Set in Victorian London, with characters real and imagined, The Map of Time boasts a triple play of intertwined plots in which a skeptical H. G. Wells is called upon to investigate purported incidents of time travel and to save lives and literary classics, including Dracula and The Time Machine, from being wiped from existence. What happens if we change history? Félix J. Palma explores this question in The Map of Time, weaving a historical fantasy as imaginative as it is exciting—a story full of love and adventure that transports listeners to a haunting setting in Victorian London for their own taste of time travel.
©2011 Felix J. Palma (P)2011 Simon & Schuster
"Palma makes his U.S. debut with the brilliant first in a trilogy, an intriguing thriller that explores the ramifications of time travel in three intersecting narratives." (Publishers Weekly)
Mommy of twins
THE MAP OF TIME: A Novel is a true work of penned art. The way Félix J. Palma seamlessly weaves the multiple stories, timelines and characters together is absolutely impressive.
And although Palma had me under his spell from start to finish with his clever composition of famous writers like H.G. Wells, Henry James and Bram Stoker as well as appearances by iconic personalities Jack the Ripper and Joseph Merrick (the Elephant Man); it was the ‘unknown’ cast that stole my heart. In particular, I was completely captivated my by society girl, Claire Haggerty and small time thug, Tom Blunt’s unconventional love story. The storyline of the unlikely pair was both hilarious and over the top while, oddly enough, wholly romantic in its own way.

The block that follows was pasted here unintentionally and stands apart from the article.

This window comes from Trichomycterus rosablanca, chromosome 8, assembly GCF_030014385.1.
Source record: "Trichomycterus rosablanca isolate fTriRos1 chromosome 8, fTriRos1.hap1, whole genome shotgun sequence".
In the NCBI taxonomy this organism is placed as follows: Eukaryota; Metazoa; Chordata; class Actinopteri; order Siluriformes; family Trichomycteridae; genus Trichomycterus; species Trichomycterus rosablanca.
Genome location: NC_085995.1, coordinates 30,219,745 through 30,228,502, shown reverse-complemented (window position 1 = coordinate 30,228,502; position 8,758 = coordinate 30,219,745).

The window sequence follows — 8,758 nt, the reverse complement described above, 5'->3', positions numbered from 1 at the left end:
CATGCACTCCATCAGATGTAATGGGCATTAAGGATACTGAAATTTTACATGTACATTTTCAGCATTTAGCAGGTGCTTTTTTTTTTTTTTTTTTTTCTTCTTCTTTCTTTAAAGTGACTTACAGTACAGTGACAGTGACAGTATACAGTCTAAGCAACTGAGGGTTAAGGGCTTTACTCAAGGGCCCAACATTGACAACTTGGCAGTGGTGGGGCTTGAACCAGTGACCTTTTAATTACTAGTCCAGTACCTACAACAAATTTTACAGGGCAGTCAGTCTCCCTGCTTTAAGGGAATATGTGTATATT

In my opinion, Palma’s execution, of what could easily have turned into a mess of names, places and dates, is flawlessly told and fully entertaining. THE MAP OF TIME: A Novel is one of those reads that continues to occupy your mind long after the last page has been read and a solid add to my “favorites” shelf.
I could not remember what the publisher's summary said about this book, so I was going into it somewhat blind...which I love to do. It was a mystery and a surprise - very nice ones at that. I found part one to be the weakest of the three parts, but all were fantastic and by the time part three came around I was looking for ways to continue listening. Narration was excellent as well.
Set in Victorian London, this is a collection of three different tales of "time travel" that are interrelated, each influencing the other. HG Wells is the central character that weaves the three tales into one broad story arch. The book is well written and the characters are engaging. I particularly enjoyed Palma's involvement of the narrator as a self-conscious participant in the telling of the story. The audio narrator also does an excellent job of bringing the story to life.